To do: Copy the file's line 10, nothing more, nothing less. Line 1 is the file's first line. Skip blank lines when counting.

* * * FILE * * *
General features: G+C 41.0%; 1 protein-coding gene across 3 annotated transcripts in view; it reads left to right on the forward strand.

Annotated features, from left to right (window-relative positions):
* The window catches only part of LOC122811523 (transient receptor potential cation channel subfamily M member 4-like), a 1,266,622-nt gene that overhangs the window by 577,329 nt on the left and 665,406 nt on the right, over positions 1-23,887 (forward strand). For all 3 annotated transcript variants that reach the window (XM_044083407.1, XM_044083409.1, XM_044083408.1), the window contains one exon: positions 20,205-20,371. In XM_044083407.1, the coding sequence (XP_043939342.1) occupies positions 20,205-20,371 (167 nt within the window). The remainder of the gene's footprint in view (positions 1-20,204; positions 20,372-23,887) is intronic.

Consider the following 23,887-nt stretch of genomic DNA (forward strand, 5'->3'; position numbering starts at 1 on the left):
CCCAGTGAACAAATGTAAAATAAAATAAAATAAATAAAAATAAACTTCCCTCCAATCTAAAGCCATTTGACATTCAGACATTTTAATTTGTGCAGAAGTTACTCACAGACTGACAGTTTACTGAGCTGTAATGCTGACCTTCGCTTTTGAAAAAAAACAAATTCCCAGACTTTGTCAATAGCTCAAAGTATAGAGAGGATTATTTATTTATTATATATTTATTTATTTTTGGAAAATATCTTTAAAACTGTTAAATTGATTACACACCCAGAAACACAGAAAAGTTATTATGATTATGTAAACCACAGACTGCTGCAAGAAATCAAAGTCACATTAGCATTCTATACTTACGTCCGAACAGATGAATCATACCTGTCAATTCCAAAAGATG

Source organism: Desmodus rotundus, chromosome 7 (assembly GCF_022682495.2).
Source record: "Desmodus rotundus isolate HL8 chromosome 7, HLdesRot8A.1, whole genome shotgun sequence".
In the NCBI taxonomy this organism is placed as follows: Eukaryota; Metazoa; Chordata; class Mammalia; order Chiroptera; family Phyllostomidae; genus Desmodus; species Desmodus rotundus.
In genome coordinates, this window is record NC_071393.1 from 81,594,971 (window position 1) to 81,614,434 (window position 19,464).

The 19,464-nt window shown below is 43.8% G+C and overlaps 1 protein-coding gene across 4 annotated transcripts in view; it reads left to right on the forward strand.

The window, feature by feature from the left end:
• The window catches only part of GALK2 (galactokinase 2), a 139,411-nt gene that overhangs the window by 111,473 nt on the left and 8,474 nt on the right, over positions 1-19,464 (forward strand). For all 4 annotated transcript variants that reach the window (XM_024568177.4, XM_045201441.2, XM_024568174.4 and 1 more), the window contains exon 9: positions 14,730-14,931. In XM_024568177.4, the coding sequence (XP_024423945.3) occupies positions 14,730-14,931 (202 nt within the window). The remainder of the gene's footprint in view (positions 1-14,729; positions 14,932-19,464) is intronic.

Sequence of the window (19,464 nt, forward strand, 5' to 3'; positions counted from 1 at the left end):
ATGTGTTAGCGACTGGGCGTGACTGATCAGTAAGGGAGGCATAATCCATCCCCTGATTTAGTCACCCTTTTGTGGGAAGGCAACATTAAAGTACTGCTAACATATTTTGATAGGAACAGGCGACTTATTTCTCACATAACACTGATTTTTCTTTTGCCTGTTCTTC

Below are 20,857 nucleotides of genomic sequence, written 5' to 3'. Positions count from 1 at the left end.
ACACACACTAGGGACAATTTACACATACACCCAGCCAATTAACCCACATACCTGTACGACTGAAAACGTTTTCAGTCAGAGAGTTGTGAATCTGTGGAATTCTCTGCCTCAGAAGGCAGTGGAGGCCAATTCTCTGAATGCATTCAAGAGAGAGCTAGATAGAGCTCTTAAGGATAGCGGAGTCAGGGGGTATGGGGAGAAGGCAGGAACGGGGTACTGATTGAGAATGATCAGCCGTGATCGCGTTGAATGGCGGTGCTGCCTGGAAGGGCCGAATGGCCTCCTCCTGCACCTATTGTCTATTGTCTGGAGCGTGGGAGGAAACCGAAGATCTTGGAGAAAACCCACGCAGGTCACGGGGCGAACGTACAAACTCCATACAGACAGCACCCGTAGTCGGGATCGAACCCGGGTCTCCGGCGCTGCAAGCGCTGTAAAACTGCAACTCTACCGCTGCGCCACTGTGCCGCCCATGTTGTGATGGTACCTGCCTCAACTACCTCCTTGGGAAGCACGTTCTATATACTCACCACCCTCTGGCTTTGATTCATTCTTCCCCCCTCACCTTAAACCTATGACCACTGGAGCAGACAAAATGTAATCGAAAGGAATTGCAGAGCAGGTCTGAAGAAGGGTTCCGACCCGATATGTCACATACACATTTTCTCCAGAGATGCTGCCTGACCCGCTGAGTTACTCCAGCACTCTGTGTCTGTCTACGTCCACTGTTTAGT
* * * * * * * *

The 19,464-nt window shown below is 43.8% G+C and overlaps 1 protein-coding gene across 4 annotated transcripts in view; it reads left to right on the forward strand.